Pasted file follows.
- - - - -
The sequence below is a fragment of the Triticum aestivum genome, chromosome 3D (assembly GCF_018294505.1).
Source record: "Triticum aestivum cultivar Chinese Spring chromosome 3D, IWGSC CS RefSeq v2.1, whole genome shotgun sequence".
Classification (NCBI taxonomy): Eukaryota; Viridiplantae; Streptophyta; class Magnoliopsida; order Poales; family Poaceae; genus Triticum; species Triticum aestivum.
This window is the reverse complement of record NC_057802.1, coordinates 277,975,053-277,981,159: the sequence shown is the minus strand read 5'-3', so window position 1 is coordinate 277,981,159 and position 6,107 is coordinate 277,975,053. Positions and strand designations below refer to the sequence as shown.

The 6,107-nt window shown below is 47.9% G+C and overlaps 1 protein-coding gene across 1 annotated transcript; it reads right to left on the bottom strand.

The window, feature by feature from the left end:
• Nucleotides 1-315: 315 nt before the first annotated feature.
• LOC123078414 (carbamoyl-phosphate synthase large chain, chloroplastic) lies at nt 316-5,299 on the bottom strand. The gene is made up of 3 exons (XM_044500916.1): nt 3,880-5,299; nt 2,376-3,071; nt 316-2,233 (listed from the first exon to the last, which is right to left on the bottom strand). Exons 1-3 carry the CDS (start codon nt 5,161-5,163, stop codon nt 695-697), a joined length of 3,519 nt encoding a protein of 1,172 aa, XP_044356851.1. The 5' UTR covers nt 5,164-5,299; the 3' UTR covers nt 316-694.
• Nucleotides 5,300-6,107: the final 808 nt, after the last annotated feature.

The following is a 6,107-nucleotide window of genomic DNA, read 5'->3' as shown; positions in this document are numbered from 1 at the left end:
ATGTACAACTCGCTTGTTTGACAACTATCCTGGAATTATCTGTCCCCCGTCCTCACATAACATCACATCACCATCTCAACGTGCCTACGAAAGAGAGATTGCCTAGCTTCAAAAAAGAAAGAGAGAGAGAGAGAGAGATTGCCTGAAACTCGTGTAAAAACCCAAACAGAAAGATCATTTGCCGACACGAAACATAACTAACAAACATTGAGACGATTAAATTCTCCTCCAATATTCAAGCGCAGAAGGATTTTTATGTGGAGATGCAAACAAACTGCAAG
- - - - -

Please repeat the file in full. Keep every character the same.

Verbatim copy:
The sequence below is a fragment of the Triticum aestivum genome, chromosome 3D (assembly GCF_018294505.1).
Source record: "Triticum aestivum cultivar Chinese Spring chromosome 3D, IWGSC CS RefSeq v2.1, whole genome shotgun sequence".
Classification (NCBI taxonomy): Eukaryota; Viridiplantae; Streptophyta; class Magnoliopsida; order Poales; family Poaceae; genus Triticum; species Triticum aestivum.
This window is the reverse complement of record NC_057802.1, coordinates 277,975,053-277,981,159: the sequence shown is the minus strand read 5'-3', so window position 1 is coordinate 277,981,159 and position 6,107 is coordinate 277,975,053. Positions and strand designations below refer to the sequence as shown.

The 6,107-nt window shown below is 47.9% G+C and overlaps 1 protein-coding gene across 1 annotated transcript; it reads right to left on the bottom strand.

The window, feature by feature from the left end:
• Nucleotides 1-315: 315 nt before the first annotated feature.
• LOC123078414 (carbamoyl-phosphate synthase large chain, chloroplastic) lies at nt 316-5,299 on the bottom strand. The gene is made up of 3 exons (XM_044500916.1): nt 3,880-5,299; nt 2,376-3,071; nt 316-2,233 (listed from the first exon to the last, which is right to left on the bottom strand). Exons 1-3 carry the CDS (start codon nt 5,161-5,163, stop codon nt 695-697), a joined length of 3,519 nt encoding a protein of 1,172 aa, XP_044356851.1. The 5' UTR covers nt 5,164-5,299; the 3' UTR covers nt 316-694.
• Nucleotides 5,300-6,107: the final 808 nt, after the last annotated feature.

The following is a 6,107-nucleotide window of genomic DNA, read 5'->3' as shown; positions in this document are numbered from 1 at the left end:
ATGTACAACTCGCTTGTTTGACAACTATCCTGGAATTATCTGTCCCCCGTCCTCACATAACATCACATCACCATCTCAACGTGCCTACGAAAGAGAGATTGCCTAGCTTCAAAAAAGAAAGAGAGAGAGAGAGAGAGATTGCCTGAAACTCGTGTAAAAACCCAAACAGAAAGATCATTTGCCGACACGAAACATAACTAACAAACATTGAGACGATTAAATTCTCCTCCAATATTCAAGCGCAGAAGGATTTTTATGTGGAGATGCAAACAAACTGCAAG